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Fortis Memorial Research Institute launches Art Therapy Clinic

Recognizing the growing complexities of an urban lifestyle and the increasing side effects of stress, anxiety and the lack of essential communication among individuals, Fortis Memorial Research Institute (FMRI), launched ‘Art Therapy Clinic’ to incorporate the use of art in the treatment for people experiencing illness, trauma, challenges in living, and those seeking personal development. Art Therapy when integrated with conventional methods including counseling, speech therapy and occupational therapy is known to show superior results for people of all ages including children, individuals, couples, families, groups and communities.

FMRI is organizing a week long Art Week, where it would host a series of workshops and demonstrations to showcase the benefits of Art Therapy. It will host sessions on a wide range of topics such as Art Therapy for Attention and Concentration, Art Therapy for Social Skills Training, Art therapy for Stress Management, Art therapy for a Healthy Marriage and Art Therapy for disruptive behaviours. FMRI is also hosting an art exhibition by the emerging artist Kavita Kamath, Psychologist at FMRI and the receiver of several prestigious recognitions and awards. Kavita’s theme Art with Heart – Sublime Expression, will feature paintings with aesthetic spill into landscapes, seascapes, figurative, still life and abstract works.  Part proceeds of her work will go to the Fortis Art and Health Foundation for the treatment of underprivileged children.
The benefits of art therapy can be best summed by the famous quote of Pablo Picasso, “Art Washes from the Soul the dust of everyday life. Through the creative process involved in artistic self-expression of art, people can resolve conflicts better, develop interpersonal skills, manage behavior, reduce stress, and improve self-esteem and self-awareness. In almost all cases we treat, we have seen that when combined with Art Therapy, the recovery improves significantly, especially in chronic illnesses explained Dr Samir Parikh, Director, Mental Health and Behavioural Sciences, Fortis Hospitals. said, Kamna Chibber, Clinical Psychologist, Head, Mental Health, FMRI “The use of Art Therapy is especially useful in cases of small children in the form of Art and Play since younger children might not be very comfortable with verbal communication. Children also have a very short attention span and that is where the use of Art Therapy can be utilized optimally. In Children, it is seen to foster integration of emotional, cognitive, and sensory processes. Art Therapy also brings benefits to people suffering sexual abuse, cancer, terminally ill diseases and those having marital discord. It is also seen useful among teenagers, adults as well as the elderly people.”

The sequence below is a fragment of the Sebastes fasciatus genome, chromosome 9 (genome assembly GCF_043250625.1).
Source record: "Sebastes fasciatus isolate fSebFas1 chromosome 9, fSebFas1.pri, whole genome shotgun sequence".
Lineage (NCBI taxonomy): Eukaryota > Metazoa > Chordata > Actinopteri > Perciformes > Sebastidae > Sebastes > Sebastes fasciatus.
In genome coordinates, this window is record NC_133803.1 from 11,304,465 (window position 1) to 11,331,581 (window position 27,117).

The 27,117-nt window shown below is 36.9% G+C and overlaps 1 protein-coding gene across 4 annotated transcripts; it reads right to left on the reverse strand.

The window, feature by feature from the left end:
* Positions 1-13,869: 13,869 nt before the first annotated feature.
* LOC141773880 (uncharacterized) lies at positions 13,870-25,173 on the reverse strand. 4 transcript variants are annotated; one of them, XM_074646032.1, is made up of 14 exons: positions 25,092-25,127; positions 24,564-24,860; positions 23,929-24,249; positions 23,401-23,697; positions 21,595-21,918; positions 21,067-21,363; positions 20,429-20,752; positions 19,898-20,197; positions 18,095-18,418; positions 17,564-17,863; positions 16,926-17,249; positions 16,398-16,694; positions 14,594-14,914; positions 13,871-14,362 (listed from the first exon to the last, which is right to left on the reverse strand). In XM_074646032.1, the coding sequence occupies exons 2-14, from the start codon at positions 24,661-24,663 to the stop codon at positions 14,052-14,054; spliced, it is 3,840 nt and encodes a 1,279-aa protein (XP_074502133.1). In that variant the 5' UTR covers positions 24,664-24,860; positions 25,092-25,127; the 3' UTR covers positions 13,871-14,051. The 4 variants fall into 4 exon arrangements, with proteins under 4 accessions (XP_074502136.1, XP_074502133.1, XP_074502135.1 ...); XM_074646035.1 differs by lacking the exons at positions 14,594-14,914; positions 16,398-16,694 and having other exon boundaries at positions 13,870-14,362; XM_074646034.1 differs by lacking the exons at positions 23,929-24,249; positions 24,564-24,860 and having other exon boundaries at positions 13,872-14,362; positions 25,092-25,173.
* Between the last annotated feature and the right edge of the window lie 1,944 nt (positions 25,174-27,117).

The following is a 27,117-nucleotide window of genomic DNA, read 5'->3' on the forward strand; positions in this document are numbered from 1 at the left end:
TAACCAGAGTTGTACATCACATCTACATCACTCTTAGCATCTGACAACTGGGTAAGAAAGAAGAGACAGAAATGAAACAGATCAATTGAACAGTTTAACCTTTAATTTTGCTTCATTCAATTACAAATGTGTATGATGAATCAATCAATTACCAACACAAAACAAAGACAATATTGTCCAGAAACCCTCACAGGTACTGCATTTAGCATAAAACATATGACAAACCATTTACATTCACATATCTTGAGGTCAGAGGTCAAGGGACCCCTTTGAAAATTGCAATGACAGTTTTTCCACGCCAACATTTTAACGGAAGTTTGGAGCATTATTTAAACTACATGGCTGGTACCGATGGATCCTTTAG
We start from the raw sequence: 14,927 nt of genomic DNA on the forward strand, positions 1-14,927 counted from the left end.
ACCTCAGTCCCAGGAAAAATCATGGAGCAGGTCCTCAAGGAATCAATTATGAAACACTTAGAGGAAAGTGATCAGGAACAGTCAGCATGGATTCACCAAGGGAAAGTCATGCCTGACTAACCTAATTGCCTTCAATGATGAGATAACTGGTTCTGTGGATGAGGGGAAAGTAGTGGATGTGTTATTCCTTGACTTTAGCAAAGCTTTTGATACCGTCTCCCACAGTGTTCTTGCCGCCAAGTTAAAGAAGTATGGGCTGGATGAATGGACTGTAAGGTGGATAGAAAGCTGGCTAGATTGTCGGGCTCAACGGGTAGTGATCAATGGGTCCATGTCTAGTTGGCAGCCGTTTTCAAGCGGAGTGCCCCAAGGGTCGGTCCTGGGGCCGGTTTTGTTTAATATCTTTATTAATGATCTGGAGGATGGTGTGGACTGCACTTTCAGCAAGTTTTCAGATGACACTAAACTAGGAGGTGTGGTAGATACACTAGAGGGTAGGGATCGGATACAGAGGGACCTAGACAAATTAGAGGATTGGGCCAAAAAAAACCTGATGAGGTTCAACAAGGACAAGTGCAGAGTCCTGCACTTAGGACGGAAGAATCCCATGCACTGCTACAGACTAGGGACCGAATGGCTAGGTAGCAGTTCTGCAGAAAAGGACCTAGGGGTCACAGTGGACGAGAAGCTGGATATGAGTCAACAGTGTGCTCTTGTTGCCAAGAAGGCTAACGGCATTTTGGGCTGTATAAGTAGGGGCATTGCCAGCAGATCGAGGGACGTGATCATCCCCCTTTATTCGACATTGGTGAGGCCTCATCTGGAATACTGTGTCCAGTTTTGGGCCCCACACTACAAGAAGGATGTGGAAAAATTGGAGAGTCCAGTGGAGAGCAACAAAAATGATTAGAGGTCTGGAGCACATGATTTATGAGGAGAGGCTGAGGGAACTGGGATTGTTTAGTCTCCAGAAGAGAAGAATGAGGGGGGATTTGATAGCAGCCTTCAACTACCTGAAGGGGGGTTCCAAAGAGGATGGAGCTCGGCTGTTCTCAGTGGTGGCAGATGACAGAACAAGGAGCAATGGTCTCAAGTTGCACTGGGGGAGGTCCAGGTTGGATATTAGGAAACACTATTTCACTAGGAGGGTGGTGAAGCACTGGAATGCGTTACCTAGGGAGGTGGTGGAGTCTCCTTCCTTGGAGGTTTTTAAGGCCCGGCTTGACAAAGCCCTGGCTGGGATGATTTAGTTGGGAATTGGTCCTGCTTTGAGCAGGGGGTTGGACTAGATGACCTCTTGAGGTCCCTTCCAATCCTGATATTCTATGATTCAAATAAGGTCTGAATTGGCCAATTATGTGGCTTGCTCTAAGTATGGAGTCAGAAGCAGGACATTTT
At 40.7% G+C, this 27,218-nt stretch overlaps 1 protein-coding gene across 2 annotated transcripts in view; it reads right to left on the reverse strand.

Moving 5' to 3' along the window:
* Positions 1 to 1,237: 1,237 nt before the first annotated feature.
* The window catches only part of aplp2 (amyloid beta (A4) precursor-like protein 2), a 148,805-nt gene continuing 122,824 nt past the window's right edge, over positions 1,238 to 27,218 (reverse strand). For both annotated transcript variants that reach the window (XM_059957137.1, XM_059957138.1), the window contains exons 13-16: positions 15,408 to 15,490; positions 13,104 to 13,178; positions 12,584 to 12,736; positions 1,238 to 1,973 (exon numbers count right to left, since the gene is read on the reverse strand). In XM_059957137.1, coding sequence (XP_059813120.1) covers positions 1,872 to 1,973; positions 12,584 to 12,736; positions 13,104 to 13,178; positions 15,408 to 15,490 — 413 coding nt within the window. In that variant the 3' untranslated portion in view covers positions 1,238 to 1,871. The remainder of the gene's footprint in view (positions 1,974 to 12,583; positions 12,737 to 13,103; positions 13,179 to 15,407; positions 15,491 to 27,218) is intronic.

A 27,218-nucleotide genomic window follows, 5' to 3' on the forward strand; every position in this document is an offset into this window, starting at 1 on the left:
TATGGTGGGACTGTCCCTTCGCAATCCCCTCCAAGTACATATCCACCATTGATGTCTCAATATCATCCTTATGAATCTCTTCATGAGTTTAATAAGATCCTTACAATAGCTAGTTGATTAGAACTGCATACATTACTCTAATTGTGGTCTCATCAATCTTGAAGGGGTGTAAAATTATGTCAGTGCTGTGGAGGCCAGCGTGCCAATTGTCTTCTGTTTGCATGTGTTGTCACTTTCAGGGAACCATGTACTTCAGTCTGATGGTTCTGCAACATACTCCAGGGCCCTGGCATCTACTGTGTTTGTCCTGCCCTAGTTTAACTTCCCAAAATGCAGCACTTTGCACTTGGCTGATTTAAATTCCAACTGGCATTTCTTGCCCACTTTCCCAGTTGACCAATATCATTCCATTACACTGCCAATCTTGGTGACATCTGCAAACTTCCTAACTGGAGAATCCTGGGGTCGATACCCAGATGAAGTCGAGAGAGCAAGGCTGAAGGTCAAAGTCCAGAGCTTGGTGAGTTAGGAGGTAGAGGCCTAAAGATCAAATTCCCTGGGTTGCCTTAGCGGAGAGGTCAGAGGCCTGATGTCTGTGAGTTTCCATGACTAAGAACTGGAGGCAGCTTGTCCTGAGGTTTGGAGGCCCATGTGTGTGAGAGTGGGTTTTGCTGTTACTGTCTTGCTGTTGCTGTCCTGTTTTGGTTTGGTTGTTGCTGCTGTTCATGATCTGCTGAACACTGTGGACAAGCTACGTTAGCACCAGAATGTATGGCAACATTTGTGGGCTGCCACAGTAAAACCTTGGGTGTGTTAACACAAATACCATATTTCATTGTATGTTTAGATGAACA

“Sometimes words are not adequate since they can’t reach that emotional space. It is different from Art classes as we do not look towards reaching a final goal. What is more important is such a form of therapy aids the process of healing,” explained Kanika Mehrotra, Art Therapist at FMRI. Added Dr. Parikh, “Our team of art therapists includes professionals are trained in both art and therapy. The team is knowledgeable about aspects of human development, psychological theories, clinical practice, spiritual, multicultural and artistic traditions, and the healing potential of art. The team uses art in treatment, assessment and research, and in providing consultations. We believe Art Therapy is a powerful tool and can become a differentiator for our patients across all ages by giving them the confidence to deal with the situations and complexities of life with great ease.”

FMRI has in the past used this form of therapy in treatment of Baby Roona, Neuro Rehabilitation program for children with Cerebral Palsy and Cancer patients.

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